HIPAA Privacy Rule: The HIPAA Privacy Rule sets national standards for patients’ rights to PHI. The HIPAA Privacy Rule only applies to covered entities, not business associates. Some of the standards outlined by the HIPAA Privacy Rule include: patients’ rights to access PHI, health care providers’ rights to deny access to PHI, the contents of Use and Disclosure forms and Notices of Privacy Practices, and more. The regulatory standards must be documented in the organization’s HIPAA Policies and Procedures. All employees must be trained on these Policies and Procedures annually, with documented attestation.

HIPAA Security Rule: The HIPAA Security Rule sets national standards for the secure maintenance, transmission, and handling of ePHI. The
HIPAA Security Rule applies to both covered entities and business associates because of the potential sharing of ePHI. The Security Rule outlines standards for the integrity and safety of ePHI, including physical, administrative, and technical safeguards that must be in place in any health care organization. Specifics of the regulation must be documented in the organization’s HIPAA Policies and Procedures. Staff must be trained on these Policies and Procedures annually, with documented attestation.

HIPAA Breach Notification Rule: The HIPAA Breach Notification Rule is a set of standards that covered entities and business associates must follow in the event of a data breach containing PHI or ePHI. The Rule differentiates between two kinds of breaches depending on the scope and size, called Minor Breaches and Meaningful Breaches. Organizations are required to report all breaches, regardless of size to HHS OCR, but the specific protocols for reporting change depending on the type of breach. The specifics of the HIPAA Breach Notification Rule are outlined in the sections below.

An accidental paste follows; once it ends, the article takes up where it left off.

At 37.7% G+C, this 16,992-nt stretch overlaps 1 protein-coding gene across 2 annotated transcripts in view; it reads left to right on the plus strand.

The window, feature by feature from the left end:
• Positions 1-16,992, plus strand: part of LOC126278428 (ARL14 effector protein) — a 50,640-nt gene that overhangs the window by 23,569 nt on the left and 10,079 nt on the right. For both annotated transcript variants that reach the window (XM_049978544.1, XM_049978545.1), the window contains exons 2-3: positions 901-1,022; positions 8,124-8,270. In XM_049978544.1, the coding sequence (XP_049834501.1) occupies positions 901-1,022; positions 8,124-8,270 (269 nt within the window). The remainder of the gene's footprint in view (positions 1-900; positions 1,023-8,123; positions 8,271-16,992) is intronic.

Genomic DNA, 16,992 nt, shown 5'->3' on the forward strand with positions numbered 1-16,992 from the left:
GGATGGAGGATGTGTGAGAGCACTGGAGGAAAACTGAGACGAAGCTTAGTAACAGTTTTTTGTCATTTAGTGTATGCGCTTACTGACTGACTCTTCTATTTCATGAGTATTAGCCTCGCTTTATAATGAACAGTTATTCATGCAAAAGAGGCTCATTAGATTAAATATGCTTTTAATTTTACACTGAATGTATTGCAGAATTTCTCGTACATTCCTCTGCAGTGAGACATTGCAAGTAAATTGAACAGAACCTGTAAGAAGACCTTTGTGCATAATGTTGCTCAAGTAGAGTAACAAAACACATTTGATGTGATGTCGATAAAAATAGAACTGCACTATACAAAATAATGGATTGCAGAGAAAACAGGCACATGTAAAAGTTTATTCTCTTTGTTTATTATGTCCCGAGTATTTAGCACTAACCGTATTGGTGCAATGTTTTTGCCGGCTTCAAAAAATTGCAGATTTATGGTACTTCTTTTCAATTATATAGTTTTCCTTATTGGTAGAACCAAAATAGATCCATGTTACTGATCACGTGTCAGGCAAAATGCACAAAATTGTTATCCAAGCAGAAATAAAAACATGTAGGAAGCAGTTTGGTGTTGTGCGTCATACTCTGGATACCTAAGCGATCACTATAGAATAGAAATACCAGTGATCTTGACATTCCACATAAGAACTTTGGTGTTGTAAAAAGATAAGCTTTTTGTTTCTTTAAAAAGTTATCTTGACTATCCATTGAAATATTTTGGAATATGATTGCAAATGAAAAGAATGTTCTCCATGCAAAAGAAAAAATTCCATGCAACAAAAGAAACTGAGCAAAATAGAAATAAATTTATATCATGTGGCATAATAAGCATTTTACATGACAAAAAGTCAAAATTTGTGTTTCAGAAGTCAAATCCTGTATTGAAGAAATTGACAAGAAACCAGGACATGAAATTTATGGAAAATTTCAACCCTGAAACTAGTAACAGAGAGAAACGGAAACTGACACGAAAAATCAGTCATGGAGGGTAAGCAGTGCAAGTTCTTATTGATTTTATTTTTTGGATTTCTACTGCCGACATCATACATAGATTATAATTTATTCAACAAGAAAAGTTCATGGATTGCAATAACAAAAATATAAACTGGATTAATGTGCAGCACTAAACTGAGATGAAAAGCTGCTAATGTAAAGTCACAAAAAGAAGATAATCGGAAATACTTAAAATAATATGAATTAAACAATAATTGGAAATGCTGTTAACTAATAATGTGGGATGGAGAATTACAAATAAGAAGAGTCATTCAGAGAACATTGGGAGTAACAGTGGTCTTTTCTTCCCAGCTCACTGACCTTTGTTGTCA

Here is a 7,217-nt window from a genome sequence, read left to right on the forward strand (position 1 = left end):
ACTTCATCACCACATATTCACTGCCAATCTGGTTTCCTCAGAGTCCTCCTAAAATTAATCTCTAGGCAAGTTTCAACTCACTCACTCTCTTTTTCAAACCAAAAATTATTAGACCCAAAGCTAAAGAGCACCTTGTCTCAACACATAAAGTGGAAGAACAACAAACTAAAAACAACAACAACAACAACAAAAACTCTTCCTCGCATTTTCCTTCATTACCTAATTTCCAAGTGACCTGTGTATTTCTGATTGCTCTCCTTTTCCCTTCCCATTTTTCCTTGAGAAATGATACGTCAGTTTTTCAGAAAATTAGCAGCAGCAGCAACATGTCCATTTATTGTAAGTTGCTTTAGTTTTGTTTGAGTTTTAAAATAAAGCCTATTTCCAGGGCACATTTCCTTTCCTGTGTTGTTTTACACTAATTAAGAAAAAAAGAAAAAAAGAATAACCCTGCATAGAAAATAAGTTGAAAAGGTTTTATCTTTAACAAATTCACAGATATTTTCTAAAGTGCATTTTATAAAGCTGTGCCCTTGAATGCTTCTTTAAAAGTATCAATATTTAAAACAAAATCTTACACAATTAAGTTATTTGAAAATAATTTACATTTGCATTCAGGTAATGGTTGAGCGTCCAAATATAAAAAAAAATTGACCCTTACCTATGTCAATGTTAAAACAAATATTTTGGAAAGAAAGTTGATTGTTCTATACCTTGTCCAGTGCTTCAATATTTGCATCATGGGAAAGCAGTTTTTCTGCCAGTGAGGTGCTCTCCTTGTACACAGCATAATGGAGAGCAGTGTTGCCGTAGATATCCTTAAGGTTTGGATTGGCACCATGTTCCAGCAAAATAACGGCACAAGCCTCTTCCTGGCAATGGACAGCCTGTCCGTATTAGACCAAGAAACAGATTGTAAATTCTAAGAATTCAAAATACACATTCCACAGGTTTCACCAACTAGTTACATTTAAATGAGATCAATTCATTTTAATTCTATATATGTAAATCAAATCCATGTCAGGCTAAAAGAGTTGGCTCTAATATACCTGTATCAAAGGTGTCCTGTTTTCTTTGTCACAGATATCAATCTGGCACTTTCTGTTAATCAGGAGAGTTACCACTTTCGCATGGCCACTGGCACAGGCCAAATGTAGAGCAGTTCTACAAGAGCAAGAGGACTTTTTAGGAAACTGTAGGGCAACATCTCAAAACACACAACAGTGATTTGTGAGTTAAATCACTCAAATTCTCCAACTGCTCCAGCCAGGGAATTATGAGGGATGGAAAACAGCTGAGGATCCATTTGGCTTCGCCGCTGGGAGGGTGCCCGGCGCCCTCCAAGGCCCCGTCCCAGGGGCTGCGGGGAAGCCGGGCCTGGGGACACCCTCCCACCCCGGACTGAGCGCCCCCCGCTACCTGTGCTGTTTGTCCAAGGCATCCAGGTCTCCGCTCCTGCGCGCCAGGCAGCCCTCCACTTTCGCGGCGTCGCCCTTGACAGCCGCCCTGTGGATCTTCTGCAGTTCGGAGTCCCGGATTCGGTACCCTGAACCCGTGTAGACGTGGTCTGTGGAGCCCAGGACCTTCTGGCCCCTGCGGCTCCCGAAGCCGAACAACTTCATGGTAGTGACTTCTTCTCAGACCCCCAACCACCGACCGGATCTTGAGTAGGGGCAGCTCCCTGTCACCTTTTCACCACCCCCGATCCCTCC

HIPAA Omnibus Rule: The HIPAA Omnibus Rule is an addendum to HIPAA regulation that was enacted in order to apply HIPAA to business associates, in addition to covered entities. The HIPAA Omnibus Rule mandates that business associates must be HIPAA compliant, and also outlines the rules surrounding Business Associate Agreements (BAAs). Business Associate Agreements are contracts that must be executed between a covered entity and business associate–or between two business associates–before ANY PHI or ePHI can be transferred or shared. The details regarding BAAs are outlined in more depth in the sections below.

What is required for HIPAA Compliance?

HIPAA regulation outlines a set of national standards that all covered entities and business associates must address.

Self-Audits, Remediation Plans, Policies, Procedures, Employee Training, Documentation, Business Associate Management, Incident Management.

What are common HIPAA violations?

Some common causes of HIPAA violations and fines are listed here:

  • Stolen laptop
  • Stolen phone
  • Stolen USB device
  • Malware incident
  • Ransomware attack
  • Hacking
  • Business associate breach
  • EHR breach
  • Office break-in
  • Sending PHI to the wrong patient/contact
  • Discussing PHI outside of the office
  • Social media posts

These HIPAA violations commonly fall into several categories:

  • Use and disclosure
  • Improper security safeguards
  • The Minimum Necessary Rule
  • Access controls
  • Notice of Privacy Practices